My Oum Private Idaho, Drugstore Covboy, but it now encompasses some of the most coveted real estate in the city (Van Sant, who divides his time between Portland and New “fork, recendy purchased a sprawling apartment in the area.) “In the early Nineties it was just squatters and broke artists living in the Pearl District,” says Susan Tompkins, who moved from Los Angeles to Pbrtland in 1994 and opened what is now the city’s reigning hip boutique, Odessa, in the neighbor hood.
A sleek, minimalist space where the racks are hung with labels that include Martin, Development, Jane Mayle and lony Smith, Odessa would be very much at home in New ’&rk’s NoLIta or L.A’s Los Feliz. Tompkins readily admits that only lately has there been a market for her wares in Portland. “Ten years ago, I don’t know if a store like this could have existed,” she says. “But the city has devel oped so much recendy, particularly this section of town. These days you’d be hard pressed to find an artist who can afford to live here.” Indeed, rents in the neighborhood have quadrupled during the last decade (they now average $20 per square foot).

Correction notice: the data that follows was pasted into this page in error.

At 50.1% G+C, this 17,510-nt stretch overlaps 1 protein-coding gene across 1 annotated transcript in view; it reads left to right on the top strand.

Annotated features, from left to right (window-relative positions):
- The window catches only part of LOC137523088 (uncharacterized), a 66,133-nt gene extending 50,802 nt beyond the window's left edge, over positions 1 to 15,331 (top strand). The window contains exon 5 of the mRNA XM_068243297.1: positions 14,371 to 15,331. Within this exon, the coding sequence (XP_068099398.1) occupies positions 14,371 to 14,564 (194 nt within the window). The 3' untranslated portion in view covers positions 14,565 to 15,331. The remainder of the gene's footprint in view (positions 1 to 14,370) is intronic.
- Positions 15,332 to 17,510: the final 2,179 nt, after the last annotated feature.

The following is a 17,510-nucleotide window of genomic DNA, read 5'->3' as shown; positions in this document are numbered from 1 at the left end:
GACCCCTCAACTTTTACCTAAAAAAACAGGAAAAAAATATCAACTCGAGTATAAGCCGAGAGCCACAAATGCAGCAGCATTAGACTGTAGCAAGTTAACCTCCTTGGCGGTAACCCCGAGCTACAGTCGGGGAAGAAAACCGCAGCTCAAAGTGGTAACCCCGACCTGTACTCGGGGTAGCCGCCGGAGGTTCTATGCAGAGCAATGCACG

The cavernous lofts that once played host to artists’ soccer games and strung out runaways are being transformed into gleaming, well planned retail and gallery spaces. Jane Beebe, owner of the cut ting edge PDX Gallery, says, “The great thing about Portland is that even though it’s changed a lot över the last 10 years, it didn’t have the kind of instantaneous flood of money that Seatde had, so it’s developed in a much more natural, organic fashion. The money hasn’t erased its soul.”